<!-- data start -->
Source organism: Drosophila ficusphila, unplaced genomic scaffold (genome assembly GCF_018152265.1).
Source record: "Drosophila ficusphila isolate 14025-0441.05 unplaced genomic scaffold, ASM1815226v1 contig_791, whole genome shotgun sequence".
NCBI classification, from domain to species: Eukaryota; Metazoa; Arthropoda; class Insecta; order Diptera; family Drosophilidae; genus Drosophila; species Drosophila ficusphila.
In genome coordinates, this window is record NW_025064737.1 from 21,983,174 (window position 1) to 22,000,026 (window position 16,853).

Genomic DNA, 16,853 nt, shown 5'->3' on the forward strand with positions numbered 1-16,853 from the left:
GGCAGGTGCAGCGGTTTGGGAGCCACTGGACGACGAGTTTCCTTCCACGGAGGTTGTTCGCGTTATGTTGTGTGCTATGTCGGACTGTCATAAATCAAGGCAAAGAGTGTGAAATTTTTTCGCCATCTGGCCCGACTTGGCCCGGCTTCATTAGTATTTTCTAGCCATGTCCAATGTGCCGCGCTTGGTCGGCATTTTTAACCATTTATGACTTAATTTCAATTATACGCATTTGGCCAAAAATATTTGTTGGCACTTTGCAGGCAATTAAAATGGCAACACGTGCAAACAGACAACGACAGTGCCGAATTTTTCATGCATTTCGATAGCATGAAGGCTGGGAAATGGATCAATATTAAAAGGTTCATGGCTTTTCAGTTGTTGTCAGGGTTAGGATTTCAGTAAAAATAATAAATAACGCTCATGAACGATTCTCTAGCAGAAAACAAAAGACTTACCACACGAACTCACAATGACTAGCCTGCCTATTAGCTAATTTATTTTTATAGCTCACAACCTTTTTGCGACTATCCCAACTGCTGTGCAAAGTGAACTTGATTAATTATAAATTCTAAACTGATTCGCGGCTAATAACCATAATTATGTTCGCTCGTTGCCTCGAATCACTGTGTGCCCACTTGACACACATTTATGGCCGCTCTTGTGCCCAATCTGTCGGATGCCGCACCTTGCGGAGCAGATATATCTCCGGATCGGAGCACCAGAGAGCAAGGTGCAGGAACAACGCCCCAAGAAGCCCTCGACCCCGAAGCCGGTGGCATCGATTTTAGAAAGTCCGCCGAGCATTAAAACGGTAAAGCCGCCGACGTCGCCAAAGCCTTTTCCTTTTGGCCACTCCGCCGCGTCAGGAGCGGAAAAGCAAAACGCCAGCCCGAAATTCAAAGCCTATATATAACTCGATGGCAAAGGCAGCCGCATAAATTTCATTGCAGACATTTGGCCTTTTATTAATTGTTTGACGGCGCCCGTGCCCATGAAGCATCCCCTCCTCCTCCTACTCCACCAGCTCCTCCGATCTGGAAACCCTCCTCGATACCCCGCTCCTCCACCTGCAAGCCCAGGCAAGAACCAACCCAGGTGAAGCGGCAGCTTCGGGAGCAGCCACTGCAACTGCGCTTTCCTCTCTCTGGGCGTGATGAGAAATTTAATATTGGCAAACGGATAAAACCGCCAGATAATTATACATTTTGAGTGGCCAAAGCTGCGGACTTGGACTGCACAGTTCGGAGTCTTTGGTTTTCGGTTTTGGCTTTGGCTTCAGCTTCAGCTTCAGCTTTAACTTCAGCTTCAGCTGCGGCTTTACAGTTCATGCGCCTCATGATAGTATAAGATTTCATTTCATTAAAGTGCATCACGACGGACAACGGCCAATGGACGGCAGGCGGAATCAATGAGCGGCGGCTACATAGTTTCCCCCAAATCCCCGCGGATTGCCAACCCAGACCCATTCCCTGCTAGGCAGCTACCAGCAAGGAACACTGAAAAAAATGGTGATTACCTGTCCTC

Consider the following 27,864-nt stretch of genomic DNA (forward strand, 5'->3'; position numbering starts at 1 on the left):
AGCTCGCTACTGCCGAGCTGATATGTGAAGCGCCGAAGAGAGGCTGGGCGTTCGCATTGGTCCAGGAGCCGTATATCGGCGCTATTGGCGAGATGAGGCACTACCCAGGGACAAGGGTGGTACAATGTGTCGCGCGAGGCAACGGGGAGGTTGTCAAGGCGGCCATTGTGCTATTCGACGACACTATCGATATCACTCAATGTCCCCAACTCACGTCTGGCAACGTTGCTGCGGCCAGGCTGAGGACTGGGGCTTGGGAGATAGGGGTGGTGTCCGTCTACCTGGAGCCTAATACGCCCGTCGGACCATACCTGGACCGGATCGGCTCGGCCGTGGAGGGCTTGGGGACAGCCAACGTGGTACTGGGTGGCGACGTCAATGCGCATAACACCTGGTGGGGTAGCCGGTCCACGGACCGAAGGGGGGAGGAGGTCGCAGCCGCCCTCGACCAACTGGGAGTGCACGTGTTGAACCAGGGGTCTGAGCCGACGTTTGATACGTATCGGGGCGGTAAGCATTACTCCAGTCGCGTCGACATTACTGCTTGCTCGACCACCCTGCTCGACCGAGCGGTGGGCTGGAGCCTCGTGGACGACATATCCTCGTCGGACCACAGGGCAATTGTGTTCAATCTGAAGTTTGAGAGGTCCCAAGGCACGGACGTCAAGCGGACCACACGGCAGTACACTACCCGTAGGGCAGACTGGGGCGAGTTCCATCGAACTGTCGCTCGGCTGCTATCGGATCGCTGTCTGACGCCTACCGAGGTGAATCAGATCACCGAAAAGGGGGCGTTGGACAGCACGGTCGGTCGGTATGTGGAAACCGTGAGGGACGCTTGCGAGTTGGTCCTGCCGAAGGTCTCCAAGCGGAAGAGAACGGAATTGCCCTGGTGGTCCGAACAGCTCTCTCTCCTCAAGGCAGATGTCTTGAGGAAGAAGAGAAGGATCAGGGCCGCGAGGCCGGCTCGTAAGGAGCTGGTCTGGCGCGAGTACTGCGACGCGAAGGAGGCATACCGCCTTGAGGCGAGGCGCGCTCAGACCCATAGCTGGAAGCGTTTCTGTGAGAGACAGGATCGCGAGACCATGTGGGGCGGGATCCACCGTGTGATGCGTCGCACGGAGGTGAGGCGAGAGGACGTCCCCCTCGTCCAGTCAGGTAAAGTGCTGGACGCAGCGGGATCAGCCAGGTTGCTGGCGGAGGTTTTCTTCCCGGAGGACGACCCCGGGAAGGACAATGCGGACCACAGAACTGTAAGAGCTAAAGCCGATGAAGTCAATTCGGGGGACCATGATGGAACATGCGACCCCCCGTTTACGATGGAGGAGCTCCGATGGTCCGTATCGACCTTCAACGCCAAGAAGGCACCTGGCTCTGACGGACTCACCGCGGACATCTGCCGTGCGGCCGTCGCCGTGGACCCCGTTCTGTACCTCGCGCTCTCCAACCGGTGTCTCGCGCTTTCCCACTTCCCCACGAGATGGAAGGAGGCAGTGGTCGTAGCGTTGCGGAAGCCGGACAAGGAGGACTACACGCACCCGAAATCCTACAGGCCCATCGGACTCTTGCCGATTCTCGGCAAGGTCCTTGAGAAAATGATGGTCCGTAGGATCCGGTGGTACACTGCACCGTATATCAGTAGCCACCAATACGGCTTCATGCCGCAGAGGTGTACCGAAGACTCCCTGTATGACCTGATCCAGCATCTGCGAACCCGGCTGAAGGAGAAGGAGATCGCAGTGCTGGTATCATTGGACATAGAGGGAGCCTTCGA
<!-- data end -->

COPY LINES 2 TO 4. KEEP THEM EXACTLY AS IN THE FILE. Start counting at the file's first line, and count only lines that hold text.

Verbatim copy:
Source record: "Drosophila ficusphila isolate 14025-0441.05 unplaced genomic scaffold, ASM1815226v1 contig_791, whole genome shotgun sequence".
NCBI classification, from domain to species: Eukaryota; Metazoa; Arthropoda; class Insecta; order Diptera; family Drosophilidae; genus Drosophila; species Drosophila ficusphila.
In genome coordinates, this window is record NW_025064737.1 from 21,983,174 (window position 1) to 22,000,026 (window position 16,853).